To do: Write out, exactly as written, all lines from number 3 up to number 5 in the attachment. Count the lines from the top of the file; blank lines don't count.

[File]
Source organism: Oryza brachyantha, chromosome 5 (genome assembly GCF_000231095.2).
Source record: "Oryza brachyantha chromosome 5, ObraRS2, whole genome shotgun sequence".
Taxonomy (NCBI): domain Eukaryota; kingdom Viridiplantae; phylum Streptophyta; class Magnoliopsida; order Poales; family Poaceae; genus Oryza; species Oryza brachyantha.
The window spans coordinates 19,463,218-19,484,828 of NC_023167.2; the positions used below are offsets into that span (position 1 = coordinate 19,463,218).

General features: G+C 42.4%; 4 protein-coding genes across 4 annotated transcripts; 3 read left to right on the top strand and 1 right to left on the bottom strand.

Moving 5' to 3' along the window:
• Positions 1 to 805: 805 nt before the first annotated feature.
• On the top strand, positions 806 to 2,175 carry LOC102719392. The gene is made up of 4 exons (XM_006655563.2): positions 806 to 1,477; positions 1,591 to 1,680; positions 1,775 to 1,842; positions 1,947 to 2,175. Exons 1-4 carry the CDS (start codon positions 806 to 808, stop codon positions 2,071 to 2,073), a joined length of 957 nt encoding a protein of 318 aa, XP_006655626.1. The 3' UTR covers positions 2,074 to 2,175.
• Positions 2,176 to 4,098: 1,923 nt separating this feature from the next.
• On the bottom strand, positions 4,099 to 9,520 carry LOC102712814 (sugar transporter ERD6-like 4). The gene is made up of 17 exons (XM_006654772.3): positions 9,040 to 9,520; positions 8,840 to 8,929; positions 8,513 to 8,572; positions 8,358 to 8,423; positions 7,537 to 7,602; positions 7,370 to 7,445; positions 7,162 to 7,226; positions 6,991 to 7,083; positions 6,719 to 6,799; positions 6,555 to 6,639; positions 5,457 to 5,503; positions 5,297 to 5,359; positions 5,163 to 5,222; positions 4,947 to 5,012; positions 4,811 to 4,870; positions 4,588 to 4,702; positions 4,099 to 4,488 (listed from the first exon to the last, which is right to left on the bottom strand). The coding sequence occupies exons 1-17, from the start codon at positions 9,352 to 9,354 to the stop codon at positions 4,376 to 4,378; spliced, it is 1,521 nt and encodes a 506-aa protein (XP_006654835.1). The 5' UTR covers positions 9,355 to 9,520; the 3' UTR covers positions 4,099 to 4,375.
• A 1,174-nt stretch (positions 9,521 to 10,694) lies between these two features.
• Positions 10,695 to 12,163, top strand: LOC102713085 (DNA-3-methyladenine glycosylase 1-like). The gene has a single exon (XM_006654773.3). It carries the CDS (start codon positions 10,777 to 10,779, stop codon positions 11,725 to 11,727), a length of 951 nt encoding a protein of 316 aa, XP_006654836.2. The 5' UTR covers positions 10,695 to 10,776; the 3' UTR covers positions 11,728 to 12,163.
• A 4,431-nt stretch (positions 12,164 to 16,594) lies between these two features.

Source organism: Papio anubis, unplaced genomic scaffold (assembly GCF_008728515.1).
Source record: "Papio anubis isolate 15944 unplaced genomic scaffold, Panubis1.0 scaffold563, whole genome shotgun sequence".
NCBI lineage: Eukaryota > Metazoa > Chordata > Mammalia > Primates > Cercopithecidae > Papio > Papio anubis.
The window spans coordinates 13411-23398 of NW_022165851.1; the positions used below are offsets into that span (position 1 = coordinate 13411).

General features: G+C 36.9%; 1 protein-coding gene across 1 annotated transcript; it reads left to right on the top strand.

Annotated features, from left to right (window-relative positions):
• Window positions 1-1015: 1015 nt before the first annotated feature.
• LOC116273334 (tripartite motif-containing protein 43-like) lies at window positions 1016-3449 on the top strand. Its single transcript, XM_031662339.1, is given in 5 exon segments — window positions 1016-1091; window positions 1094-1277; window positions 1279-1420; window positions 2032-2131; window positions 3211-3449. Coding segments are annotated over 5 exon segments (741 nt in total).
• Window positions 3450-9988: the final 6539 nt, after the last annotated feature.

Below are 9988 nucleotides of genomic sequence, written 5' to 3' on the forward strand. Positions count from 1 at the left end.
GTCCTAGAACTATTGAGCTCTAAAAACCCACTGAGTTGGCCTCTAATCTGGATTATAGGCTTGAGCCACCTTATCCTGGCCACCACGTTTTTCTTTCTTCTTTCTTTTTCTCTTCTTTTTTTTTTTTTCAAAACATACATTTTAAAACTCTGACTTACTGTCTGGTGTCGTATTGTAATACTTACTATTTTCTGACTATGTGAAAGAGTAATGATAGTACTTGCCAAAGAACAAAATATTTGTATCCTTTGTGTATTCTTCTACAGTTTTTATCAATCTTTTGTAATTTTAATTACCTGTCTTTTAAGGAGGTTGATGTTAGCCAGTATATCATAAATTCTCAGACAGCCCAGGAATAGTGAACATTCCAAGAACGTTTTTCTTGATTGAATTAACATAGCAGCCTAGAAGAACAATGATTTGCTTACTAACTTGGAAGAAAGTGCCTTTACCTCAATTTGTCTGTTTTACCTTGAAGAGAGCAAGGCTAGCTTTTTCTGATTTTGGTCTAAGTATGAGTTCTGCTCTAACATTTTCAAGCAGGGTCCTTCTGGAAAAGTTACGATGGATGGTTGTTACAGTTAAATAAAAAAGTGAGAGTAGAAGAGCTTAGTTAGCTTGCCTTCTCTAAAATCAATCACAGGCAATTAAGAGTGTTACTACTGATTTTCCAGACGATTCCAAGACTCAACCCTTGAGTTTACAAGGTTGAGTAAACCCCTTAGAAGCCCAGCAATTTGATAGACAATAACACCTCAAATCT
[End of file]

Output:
Taxonomy (NCBI): domain Eukaryota; kingdom Viridiplantae; phylum Streptophyta; class Magnoliopsida; order Poales; family Poaceae; genus Oryza; species Oryza brachyantha.
The window spans coordinates 19,463,218-19,484,828 of NC_023167.2; the positions used below are offsets into that span (position 1 = coordinate 19,463,218).

General features: G+C 42.4%; 4 protein-coding genes across 4 annotated transcripts; 3 read left to right on the top strand and 1 right to left on the bottom strand.